Understanding Autoimmune Thyroid Disease



Are You at Risk for Thyroid Disease?

Some people are more likely than others to develop thyroid problems, and although you can't prevent thyroid disease, it's important to detect it early.

By Diana Rodriguez

Medically Reviewed by Niya Jones, MD, MPH

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Could you have thyroid disease and not know it?
Could you have thyroid disease and not know it?
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Thyroid disease is a common cause of hormonal imbalance in the body. The thyroid can make either too much thyroid hormone (hyperthyroidism) or too little thyroid hormone (hypothyroidism).

Thyroid disease generally isn't preventable, but awareness of risk factors and symptoms, and regular screening by your doctor, can help prevent serious complications if you do have a thyroid disorder.

Understanding Hyperthyroidism

The most common cause of hyperthyroidism, or overactive thyroid, is an autoimmune disorder known as Graves' disease.

Graves' disease occurs when your body's immune system, which usually protects you from viruses and bacteria, mistakenly attacks your thyroid gland. Damage to your thyroid causes it to produce too much thyroid hormone.

Pituitary gland problems and certain medications (e.g., iodine pills, amiodarone, and interferon) can also lead to hyperthyroidism.

Risk factors for hyperthyroidism include:

  • Being female
  • Being over age 60
  • Recent pregnancy
  • Having an autoimmune disease (such as type 1 diabetes)
  • Family history of thyroid disease or autoimmune disease
  • Personal history of thyroid problems, like goiter (an abnormally large thyroid gland) or having had thyroid surgery
  • Consuming significant amounts of iodine through food or medication

RELATED: Quitting Sugar Saved My Thyroid

Understanding Hypothyroidism

Hypothyroidism, or underactive thyroid, occurs when your thyroid gland doesn't produce enough thyroid hormone, causing your body's metabolism to slow down.

Hashimoto's thyroiditis, another autoimmune disease, is the most common cause of hypothyroidism.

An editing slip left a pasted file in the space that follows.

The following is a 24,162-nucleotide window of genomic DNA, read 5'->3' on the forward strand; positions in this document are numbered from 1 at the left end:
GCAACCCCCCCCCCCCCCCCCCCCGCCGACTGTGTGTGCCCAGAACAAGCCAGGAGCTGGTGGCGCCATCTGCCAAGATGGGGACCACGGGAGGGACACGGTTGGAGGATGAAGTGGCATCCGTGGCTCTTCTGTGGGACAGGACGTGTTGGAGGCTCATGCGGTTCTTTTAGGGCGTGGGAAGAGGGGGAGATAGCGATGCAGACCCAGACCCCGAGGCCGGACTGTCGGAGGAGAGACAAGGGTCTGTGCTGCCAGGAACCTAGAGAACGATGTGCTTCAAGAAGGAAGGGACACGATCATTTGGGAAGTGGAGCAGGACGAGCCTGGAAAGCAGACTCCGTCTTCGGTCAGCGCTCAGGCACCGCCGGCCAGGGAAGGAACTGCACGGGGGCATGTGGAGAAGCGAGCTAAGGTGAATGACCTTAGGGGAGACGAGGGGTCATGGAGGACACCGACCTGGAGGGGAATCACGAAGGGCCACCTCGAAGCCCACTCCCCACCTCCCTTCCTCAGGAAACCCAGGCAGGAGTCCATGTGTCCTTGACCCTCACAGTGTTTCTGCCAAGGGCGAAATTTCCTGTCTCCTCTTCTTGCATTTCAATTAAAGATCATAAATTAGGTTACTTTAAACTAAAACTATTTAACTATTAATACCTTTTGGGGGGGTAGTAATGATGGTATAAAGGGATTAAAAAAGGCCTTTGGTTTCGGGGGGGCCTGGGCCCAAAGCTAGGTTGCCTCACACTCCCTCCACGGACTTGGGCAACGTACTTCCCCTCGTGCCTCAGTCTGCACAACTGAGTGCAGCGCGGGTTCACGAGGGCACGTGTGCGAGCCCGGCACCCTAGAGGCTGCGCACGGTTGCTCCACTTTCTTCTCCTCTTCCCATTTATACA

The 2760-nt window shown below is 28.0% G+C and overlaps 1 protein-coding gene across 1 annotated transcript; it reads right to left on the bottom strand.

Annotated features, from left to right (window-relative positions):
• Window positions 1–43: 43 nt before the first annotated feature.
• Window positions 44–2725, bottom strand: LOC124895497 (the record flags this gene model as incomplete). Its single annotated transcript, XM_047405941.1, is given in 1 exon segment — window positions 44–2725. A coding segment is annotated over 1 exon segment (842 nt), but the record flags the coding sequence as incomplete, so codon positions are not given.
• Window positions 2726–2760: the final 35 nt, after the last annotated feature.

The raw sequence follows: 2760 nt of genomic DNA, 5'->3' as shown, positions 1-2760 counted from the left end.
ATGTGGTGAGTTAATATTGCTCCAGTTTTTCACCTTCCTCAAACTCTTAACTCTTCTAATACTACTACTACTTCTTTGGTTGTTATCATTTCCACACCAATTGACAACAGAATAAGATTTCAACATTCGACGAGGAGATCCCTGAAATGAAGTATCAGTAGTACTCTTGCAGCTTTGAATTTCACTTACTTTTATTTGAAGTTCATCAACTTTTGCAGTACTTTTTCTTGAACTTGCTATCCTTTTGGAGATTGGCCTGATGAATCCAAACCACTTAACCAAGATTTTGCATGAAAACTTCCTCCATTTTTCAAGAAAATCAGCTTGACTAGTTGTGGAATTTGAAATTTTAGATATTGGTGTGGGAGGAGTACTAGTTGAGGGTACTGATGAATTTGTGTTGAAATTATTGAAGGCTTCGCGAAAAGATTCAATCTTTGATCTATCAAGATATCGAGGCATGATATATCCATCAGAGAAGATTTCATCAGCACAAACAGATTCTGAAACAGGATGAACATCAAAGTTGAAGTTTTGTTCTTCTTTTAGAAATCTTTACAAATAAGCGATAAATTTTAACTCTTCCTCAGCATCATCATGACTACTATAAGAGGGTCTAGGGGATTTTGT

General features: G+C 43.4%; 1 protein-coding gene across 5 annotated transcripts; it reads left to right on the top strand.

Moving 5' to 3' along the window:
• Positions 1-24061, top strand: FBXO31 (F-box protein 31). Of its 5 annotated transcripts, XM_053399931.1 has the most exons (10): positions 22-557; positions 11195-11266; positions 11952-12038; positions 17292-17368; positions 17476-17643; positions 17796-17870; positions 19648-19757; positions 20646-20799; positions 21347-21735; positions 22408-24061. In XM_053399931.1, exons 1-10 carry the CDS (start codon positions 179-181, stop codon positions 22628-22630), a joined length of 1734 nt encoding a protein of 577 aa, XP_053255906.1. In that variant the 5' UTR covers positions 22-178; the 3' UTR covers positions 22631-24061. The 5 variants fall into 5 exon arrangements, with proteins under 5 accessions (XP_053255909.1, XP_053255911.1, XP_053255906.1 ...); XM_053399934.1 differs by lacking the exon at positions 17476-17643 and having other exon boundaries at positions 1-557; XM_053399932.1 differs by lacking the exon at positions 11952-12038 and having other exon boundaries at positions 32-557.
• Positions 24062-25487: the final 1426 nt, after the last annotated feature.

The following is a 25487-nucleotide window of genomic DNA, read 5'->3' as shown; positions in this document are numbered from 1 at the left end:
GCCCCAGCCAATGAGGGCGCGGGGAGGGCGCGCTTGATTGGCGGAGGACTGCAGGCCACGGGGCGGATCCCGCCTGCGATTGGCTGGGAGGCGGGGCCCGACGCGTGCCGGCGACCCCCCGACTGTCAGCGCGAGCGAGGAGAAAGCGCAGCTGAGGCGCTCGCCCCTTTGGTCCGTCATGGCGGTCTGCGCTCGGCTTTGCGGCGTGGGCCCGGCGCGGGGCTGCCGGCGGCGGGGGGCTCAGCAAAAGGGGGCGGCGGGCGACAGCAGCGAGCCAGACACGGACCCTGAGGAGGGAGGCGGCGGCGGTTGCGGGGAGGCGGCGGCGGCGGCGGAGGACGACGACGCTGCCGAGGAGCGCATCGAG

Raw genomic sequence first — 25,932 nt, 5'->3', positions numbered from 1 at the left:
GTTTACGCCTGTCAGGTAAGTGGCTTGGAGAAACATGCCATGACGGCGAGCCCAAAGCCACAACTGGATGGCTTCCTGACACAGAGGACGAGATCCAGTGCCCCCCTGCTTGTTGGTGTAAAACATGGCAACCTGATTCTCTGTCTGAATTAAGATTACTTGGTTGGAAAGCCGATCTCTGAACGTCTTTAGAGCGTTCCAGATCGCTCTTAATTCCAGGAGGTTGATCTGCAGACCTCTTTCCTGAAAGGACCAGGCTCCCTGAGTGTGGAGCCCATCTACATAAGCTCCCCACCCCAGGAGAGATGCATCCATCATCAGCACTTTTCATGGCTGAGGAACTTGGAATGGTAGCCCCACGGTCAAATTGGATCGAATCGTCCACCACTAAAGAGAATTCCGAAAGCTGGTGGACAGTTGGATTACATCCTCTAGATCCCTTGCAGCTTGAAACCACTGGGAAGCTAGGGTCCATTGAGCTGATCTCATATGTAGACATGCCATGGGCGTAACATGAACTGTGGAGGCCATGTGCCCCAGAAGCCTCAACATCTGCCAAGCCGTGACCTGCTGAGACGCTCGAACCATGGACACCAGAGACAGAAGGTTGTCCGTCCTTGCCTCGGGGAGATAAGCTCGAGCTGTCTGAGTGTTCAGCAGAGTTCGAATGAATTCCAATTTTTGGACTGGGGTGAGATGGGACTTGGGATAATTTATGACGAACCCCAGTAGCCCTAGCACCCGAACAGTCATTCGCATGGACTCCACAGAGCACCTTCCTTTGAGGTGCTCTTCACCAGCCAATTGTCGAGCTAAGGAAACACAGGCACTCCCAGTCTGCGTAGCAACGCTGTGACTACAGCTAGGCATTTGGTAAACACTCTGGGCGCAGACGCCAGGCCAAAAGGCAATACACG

Pituitary gland dysfunction can slow down thyroid production, and some medications (such as lithium, amiodarone, and interferon) can result in hypothyroidism as well.

Risk factors for hypothyroidism include:

  • Being female
  • Being older than age 60
  • Exposure to radiation in the neck
  • Prior thyroid surgery
  • Having a family history of thyroid disease
  • Having a family history of autoimmune disease
  • Having an autoimmune disease
  • Being of Caucasian or Asian ethnicity
  • Experiencing hormonal changes due to pregnancy, childbirth, or menopause
  • Personal history of lithium use (often prescribed for bipolar disorder)
  • Having chromosomal abnormalities like Down syndrome or Turner's syndrome

Getting Screened for Thyroid Disease

If you have symptoms related to thyroid disease — such as depression or anxiety, intolerance to hot or cold temperatures, or unexpected changes in your weight — in addition to risk factors for thyroid disease, particularly a family history of autoimmune disease, you should be screened for thyroid disease, advises Pamela Allweiss, MD, MSPH, an endocrinologist and an assistant professor in family practice at the University of Kentucky College of Medicine in Lexington.

While not much can be done to prevent thyroid disease, Dr. Allweiss says early detection is important. Oftentimes, thyroid disease symptoms can be vague, but people with a family history or other thyroid-disease risk factors should "think about [the possibility of] thyroid disease" and talk to their doctor if they notice any unusual ailments, Dr. Allweiss notes.

If a person has ever been told that they have an enlarged thyroid or goiter in the past they should also be tested periodically for thyroid disease, Allweiss also suggests. Prompt diagnosis of thyroid disease is crucial since there's not much you can do to prevent it and treatment is the only way to bring your hormone levels back into balance.

What You Need to Know About Nodules

Thyroid nodules — lumps and bumps that form on the thyroid gland — are very common. Though nodules can indicate cancer, they're usually benign (non-cancerous). Approximately 5 percent of thyroid nodules turn out to be cancerous.

Women are much more likely than men to develop thyroid nodules, but men are at higher risk for cancerous nodules. Allweiss suggests that all men with thyroid nodules have a biopsy to determine whether they have thyroid cancer.

Risk factors for thyroid nodules include:

  • Insufficient dietary iodine
  • Personal history of thyroid disease
  • Family history of thyroid nodules
  • Hypothyroidism (especially Hashimoto's thyroiditis)

Getting regular physical exams can help your doctor detect thyroid nodules early. Additional testing (such as a thyroid scan, ultrasound, and/or biopsy) may also be necessary if a nodule is found.

Being aware of your level of risk for thyroid disease, and telling your doctor about any symptoms, can allow for early diagnosis of thyroid problems. Early detection is key because it can prevent the development of additional health problems. If you have a family history of thyroid disease and notice possible thyroid disease symptoms, don't hesitate to talk to your doctor.






Video: Thyroid Disease in Pregnancy Video – Brigham and Women’s Hospital

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Date: 15.12.2018, 17:04 / Views: 31135